Kingston, Jamaica: It is a fact well known that the cost of healthcare in any country is of astronomical proportions and Jamaica in particular faces the brunt of this reality. While the Jamaican government has attempted to provide greater access to care through the implementation of free healthcare to the public, private hospitals increasingly assume a greater role in the delivery of medical services. But public hospitals are not the only ones that face financial challenges as private healthcare specialists also battle to sustain standards.
Nuttall Memorial Hospital is one such institution which knows the significance of external funding toward its operations and is taking a bold step toward raising funds. The institution’s 5K Road Race scheduled for Saturday, May 11 is part of a $250 million drive to raise funds over a two year period to refurbish the hospital.
Jamaica's private hospitals have come under financial pressure in recent years, hit by rising costs and the public’s growing inability to afford their services. For hospitals like Nuttall, the need for constant maintenance and upgrading of equipment at the expense of other operating costs threatens operational efficiency.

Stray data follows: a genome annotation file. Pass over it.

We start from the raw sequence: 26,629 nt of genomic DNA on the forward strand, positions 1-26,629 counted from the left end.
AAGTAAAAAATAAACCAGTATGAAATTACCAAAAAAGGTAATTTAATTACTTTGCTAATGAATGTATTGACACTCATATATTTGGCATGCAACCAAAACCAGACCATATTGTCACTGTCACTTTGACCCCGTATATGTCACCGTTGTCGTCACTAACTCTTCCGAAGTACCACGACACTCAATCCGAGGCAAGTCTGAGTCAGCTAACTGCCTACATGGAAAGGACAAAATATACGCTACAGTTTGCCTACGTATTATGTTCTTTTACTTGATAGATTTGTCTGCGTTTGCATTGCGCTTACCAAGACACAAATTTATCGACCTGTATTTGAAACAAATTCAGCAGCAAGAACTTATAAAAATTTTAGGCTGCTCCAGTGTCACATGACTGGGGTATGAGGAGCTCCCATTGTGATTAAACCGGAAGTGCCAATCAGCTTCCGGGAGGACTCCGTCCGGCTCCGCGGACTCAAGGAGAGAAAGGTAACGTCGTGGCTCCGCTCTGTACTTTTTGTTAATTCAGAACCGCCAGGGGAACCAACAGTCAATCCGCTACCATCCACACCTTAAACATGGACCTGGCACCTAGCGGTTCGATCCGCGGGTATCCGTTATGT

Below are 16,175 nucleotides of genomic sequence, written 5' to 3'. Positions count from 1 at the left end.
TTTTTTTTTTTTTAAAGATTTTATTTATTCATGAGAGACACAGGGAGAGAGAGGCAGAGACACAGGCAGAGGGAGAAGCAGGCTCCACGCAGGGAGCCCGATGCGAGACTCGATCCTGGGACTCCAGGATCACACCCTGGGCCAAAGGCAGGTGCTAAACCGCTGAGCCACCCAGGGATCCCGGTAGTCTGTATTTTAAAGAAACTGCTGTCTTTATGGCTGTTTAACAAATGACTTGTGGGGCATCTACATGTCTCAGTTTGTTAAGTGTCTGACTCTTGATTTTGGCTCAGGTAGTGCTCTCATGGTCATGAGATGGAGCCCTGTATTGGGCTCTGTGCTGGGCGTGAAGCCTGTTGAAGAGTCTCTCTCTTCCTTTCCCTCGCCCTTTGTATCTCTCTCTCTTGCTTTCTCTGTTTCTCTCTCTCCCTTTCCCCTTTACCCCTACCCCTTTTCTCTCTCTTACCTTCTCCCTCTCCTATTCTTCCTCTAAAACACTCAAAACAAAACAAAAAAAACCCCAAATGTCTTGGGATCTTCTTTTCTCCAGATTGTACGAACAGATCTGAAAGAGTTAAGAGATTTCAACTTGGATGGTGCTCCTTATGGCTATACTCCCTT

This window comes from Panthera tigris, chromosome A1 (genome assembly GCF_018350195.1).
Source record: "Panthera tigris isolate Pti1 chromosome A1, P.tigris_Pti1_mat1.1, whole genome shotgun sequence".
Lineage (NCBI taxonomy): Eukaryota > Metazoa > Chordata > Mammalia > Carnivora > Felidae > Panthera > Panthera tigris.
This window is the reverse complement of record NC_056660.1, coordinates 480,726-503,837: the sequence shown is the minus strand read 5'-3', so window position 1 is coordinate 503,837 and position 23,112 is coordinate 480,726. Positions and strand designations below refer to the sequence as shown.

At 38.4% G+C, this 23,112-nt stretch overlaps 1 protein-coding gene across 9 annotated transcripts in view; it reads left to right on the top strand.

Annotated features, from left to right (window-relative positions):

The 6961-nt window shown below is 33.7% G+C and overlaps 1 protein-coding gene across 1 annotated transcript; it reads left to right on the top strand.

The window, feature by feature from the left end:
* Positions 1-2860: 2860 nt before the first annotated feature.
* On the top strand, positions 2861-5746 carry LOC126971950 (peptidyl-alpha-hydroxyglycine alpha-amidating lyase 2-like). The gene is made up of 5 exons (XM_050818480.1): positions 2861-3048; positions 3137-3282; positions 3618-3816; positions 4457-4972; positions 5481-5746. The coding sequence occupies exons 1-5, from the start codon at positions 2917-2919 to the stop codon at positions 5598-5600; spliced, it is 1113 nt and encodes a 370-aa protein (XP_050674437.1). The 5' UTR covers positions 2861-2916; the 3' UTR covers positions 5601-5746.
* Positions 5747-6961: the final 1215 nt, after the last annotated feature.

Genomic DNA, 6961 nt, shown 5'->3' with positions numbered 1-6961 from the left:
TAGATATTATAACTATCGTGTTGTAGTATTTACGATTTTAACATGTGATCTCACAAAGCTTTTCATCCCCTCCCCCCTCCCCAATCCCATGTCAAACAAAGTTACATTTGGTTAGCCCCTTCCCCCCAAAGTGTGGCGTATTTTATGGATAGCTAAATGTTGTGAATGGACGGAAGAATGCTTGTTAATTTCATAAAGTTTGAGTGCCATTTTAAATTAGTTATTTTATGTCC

Nuttall faces the continuous challenge of maintaining high medical standards whilst operating with an aged plant. According to Harvey Levers, CEO of Nuttall Memorial Hospital, “in the absence of tax payer support from the public purse, private funding is an absolute necessity for private institutions during the growth phase of their existence.”
Levers also points out the need for private care as a viable option for much of Jamaica’s population. “Private hospitals and Nuttall in particular continue to serve a large segment of the population. This segment could not be easily accommodated within the already over-burdened public system, and a choice of acceptable private healthcare is therefore needed as an option here in Jamaica,” said Levers.
Levers continues to explain the contribution that private hospitals make to the country’s economy. “Several years ago it was a common practice for many of our more affluent citizens to seek medical care overseas. This practice added to the list of items that caused a drain on our foreign exchange reserves.
“Today, many of those same patients who years ago would fly overseas for medical care are now realising and accepting that they can access comparable treatment at a much lower cost right here in Jamaica. This change in habit does save the country a significant amount of foreign exchange,” he continued.